A laugh

This post is one of the pre-written posts I mentioned earlier. I've been sitting on it for a couple months, trying to tune it up, but at this point, I give up.

Sometimes, laughter is good medicine. Sometimes, when faced with horrible situations, the only way to deal is to throw up your hands and chuckle.

One month on ICU, I had nothing but nightmare calls. My first call I had four patients code in a row, nearly back to back, and all four expired: four emergencies, four families destroyed, four tense situations full of panic and fear, over 80 minutes of sustained adrenaline with no release, on top of an already busy ICU call night full of septic shock and DKA.

Codes are agonizing. Only about 20-30% of in-hospital codes survive 24 hours, so it's a situation that destined to have a bad outcome. When I first started running codes, I did not save anyone through my first twelve. I was ready to quit residency. I should've gotten at least three of them to come back, if only for a day.

And then there's agonal respirations. During the code, it's a good prognostic sign, but after the code? It's probably the most horrifying physiologic response I can imagine. Every now and then you hear about someone coming back after being the code being stopped, but for the most part, agonal respirations are like a knife in the back.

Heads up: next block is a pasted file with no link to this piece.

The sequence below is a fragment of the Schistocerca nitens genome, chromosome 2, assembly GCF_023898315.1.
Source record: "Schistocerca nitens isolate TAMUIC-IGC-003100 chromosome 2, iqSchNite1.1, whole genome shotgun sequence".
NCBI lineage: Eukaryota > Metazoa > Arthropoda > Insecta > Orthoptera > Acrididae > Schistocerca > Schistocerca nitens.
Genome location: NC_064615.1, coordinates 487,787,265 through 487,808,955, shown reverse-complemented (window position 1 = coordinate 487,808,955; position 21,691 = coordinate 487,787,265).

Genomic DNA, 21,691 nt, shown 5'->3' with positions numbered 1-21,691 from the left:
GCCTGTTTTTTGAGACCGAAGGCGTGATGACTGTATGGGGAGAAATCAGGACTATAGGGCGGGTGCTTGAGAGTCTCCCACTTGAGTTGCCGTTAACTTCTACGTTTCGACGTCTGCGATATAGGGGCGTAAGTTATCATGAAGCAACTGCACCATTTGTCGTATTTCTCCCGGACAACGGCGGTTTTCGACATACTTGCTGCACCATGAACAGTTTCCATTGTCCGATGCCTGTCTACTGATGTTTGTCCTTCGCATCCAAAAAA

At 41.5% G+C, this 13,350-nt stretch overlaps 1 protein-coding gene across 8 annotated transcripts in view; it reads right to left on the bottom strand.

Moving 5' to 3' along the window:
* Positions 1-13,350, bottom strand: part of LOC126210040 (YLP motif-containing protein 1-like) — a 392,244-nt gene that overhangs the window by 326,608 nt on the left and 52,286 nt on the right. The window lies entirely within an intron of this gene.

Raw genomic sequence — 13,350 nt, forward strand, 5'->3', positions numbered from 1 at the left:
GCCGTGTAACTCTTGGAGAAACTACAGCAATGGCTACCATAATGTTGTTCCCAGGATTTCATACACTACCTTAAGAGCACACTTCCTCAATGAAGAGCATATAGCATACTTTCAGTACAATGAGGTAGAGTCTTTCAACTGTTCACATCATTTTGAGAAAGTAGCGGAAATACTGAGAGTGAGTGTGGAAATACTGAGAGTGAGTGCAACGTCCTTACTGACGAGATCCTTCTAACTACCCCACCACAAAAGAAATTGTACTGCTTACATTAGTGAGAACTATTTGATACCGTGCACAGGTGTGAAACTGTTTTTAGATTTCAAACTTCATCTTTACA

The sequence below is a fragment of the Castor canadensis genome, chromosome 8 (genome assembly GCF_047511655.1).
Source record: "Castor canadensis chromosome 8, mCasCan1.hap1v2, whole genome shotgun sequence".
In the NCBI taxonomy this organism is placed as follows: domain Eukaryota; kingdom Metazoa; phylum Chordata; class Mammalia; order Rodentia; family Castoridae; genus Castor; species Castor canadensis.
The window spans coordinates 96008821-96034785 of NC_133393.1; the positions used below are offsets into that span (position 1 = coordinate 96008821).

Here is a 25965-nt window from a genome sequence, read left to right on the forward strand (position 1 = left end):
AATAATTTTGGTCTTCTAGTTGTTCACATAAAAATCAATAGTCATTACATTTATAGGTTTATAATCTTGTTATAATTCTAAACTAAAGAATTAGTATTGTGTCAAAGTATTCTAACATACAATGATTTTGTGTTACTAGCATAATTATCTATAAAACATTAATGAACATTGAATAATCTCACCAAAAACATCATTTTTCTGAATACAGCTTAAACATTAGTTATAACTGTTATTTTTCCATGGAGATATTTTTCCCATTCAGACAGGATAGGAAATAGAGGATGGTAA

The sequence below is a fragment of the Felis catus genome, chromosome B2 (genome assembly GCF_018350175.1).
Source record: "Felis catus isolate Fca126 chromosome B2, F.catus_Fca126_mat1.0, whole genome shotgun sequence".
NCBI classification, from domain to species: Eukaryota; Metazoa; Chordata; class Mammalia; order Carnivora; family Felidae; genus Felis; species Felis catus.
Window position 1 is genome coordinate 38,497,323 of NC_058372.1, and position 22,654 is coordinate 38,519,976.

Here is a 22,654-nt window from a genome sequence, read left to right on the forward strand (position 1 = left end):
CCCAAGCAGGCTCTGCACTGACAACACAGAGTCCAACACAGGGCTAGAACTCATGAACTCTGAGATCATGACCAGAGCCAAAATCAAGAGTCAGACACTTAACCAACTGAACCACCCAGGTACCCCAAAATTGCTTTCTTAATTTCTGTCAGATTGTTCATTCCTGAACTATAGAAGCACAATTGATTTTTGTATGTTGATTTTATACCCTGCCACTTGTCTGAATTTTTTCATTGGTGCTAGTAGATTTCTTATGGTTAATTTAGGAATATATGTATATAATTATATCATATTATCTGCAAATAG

And it's bad enough to have a patient die, but then facing the family is that much worse. It's like tearing your heart out piece by piece. It's always the same. The wife drives in to the hospital at 3 AM, still in her nightgown, sitting patiently at the nurses station with a cup of disgusting coffee which she can barely hold onto. And to have to tell this poor woman that her husband of 40 years is dead? It makes me nauseous just remembering.

There was another resident in the hospital who helped me through some of the codes, and in the morning before checkout, we reminisced about our terrible night. He loved vasopressin because you can't chase it with epi for five to ten minutes, so that's five minutes you can sit back and think. That doesn't sound like a lot of time, but if you're running the code, five minutes is a lifetime.

"Man, I love vasopressin. Five to ten minutes? That's half the code right there! It's Code Blue cruise control!" We both chuckled. Not that there's anything funny about watching four lives slip through your fingers, or telling four families that their loved ones were dead. It's just that when you have no other protection, nothing to hide behind, all you can do to keep going is to laugh. Because laughing is breathing, and on some days, it takes all the effort in the world to take that next breath.


Lately, I've been writing all my posts on paper and trying to edit them. I've been a little more concerned with my writing style, etc. but I've been discovering that I just don't have anything to say. I'm feeling good about my career and where I am professionally. I just don't have much to say.

And the things I do want to say are all things that I can't talk about for one reason or another. And this is just too restrictive a medium.

Finally, my personal life seems to be more of a concern to me than anything else. I was talking to a resident a while back, and he was telling me that he doesn't have time for his personal life. And from my own experience, I couldn't help but say that you can't just have a professional life. There needs to be some balance. That's something that I'm still missing.

So, for now, I have nothing left to say. And honestly, I was thinking about taking this blog down, but I couldn't do it. I don't know what this blog means to me anymore, so I'm giving it a rest.